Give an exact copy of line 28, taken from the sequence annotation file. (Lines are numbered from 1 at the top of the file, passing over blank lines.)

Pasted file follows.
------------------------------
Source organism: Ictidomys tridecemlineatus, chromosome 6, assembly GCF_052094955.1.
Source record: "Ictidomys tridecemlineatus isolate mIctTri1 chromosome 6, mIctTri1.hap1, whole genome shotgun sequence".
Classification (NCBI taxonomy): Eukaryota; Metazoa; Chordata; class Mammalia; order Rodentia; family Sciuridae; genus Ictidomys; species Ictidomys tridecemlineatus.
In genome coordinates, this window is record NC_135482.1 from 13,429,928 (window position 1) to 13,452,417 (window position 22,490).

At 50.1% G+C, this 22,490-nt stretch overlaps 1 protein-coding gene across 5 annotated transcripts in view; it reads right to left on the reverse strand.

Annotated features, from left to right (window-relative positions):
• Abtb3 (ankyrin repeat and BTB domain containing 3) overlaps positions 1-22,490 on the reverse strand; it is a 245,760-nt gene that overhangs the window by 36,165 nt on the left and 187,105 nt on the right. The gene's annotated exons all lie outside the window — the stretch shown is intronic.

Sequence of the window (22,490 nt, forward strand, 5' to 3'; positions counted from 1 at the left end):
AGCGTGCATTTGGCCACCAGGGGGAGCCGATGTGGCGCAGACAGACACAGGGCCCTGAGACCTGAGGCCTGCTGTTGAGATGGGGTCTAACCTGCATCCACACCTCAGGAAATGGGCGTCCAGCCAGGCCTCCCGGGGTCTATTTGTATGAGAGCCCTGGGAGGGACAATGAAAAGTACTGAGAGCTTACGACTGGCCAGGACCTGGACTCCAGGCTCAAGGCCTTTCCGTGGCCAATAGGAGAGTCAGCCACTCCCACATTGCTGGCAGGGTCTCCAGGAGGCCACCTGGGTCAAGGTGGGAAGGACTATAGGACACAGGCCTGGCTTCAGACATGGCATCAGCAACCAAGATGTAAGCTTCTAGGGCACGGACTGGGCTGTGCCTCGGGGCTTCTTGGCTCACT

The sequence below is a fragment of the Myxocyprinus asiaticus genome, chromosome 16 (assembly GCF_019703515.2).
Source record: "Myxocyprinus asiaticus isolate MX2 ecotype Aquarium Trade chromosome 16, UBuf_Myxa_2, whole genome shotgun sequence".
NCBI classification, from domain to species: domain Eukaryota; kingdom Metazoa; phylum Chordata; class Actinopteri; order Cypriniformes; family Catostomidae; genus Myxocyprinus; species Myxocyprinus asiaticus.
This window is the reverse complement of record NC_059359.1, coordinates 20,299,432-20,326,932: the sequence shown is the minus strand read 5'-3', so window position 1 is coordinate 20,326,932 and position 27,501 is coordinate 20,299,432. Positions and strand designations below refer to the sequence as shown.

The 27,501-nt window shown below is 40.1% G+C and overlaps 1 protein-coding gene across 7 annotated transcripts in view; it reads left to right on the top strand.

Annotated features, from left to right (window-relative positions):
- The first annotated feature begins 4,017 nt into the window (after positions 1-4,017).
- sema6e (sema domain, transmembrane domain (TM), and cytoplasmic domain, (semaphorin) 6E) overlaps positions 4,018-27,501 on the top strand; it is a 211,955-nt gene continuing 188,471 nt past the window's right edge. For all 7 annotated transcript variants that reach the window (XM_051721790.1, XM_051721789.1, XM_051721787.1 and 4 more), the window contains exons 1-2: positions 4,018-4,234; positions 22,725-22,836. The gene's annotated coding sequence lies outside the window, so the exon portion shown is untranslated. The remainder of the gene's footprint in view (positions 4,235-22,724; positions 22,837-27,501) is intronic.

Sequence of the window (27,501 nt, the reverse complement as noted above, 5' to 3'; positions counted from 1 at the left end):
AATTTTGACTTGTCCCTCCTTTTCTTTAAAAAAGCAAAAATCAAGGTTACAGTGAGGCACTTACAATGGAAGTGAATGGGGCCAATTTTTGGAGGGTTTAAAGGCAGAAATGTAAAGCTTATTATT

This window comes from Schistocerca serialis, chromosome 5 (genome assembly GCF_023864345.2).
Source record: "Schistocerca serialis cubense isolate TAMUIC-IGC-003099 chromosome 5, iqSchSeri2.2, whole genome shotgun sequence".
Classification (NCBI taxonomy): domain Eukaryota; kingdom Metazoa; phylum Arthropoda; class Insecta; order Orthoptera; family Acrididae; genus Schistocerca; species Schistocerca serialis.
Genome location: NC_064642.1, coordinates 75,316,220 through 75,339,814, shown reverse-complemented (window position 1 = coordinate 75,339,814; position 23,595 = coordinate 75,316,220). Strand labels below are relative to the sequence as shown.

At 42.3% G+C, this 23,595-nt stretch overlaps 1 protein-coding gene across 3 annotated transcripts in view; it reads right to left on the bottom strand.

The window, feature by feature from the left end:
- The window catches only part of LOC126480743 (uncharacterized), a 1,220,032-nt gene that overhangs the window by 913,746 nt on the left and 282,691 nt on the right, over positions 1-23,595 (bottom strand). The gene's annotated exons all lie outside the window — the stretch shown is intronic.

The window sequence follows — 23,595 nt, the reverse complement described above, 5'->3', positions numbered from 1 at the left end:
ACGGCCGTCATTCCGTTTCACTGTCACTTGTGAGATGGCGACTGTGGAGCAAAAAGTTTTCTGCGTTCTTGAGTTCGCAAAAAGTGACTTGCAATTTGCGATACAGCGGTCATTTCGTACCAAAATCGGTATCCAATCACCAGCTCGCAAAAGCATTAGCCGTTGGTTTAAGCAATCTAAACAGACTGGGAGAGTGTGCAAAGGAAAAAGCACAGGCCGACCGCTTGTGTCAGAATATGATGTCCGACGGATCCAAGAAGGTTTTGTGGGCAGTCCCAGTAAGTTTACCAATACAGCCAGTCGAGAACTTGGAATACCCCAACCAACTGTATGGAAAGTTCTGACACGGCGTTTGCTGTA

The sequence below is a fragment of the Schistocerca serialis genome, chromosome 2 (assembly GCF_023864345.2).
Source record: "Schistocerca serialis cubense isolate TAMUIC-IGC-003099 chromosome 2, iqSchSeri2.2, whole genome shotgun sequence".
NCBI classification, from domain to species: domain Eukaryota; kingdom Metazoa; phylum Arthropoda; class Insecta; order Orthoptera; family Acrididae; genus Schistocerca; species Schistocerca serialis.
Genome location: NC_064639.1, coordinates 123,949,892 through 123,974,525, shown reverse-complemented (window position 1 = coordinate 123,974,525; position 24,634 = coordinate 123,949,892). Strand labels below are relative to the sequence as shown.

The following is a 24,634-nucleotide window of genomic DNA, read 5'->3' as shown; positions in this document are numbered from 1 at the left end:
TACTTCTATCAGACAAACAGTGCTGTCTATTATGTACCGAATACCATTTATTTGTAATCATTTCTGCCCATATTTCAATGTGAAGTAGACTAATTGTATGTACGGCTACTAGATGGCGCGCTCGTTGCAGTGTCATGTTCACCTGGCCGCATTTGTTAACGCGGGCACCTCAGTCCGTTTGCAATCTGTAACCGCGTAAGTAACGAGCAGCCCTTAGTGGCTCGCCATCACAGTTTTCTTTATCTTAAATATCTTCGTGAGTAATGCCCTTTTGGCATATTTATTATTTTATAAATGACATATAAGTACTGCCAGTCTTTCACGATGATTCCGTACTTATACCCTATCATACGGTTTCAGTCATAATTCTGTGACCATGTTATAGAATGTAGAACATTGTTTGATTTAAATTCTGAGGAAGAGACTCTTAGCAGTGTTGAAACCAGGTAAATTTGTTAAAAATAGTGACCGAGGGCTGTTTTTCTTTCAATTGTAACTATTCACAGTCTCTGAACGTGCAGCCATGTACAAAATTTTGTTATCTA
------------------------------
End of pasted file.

ACGGCCGTCATTCCGTTTCACTGTCACTTGTGAGATGGCGACTGTGGAGCAAAAAGTTTTCTGCGTTCTTGAGTTCGCAAAAAGTGACTTGCAATTTGCGATACAGCGGTCATTTCGTACCAAAATCGGTATCCAATCACCAGCTCGCAAAAGCATTAGCCGTTGGTTTAAGCAATCTAAACAGACTGGGAGAGTGTGCAAAGGAAAAAGCACAGGCCGACCGCTTGTGTCAGAATATGATGTCCGACGGATCCAAGAAGGTTTTGTGGGCAGTCCCAGTAAGTTTACCAATACAGCCAGTCGAGAACTTGGAATACCCCAACCAACTGTATGGAAAGTTCTGACACGGCGTTTGCTGTA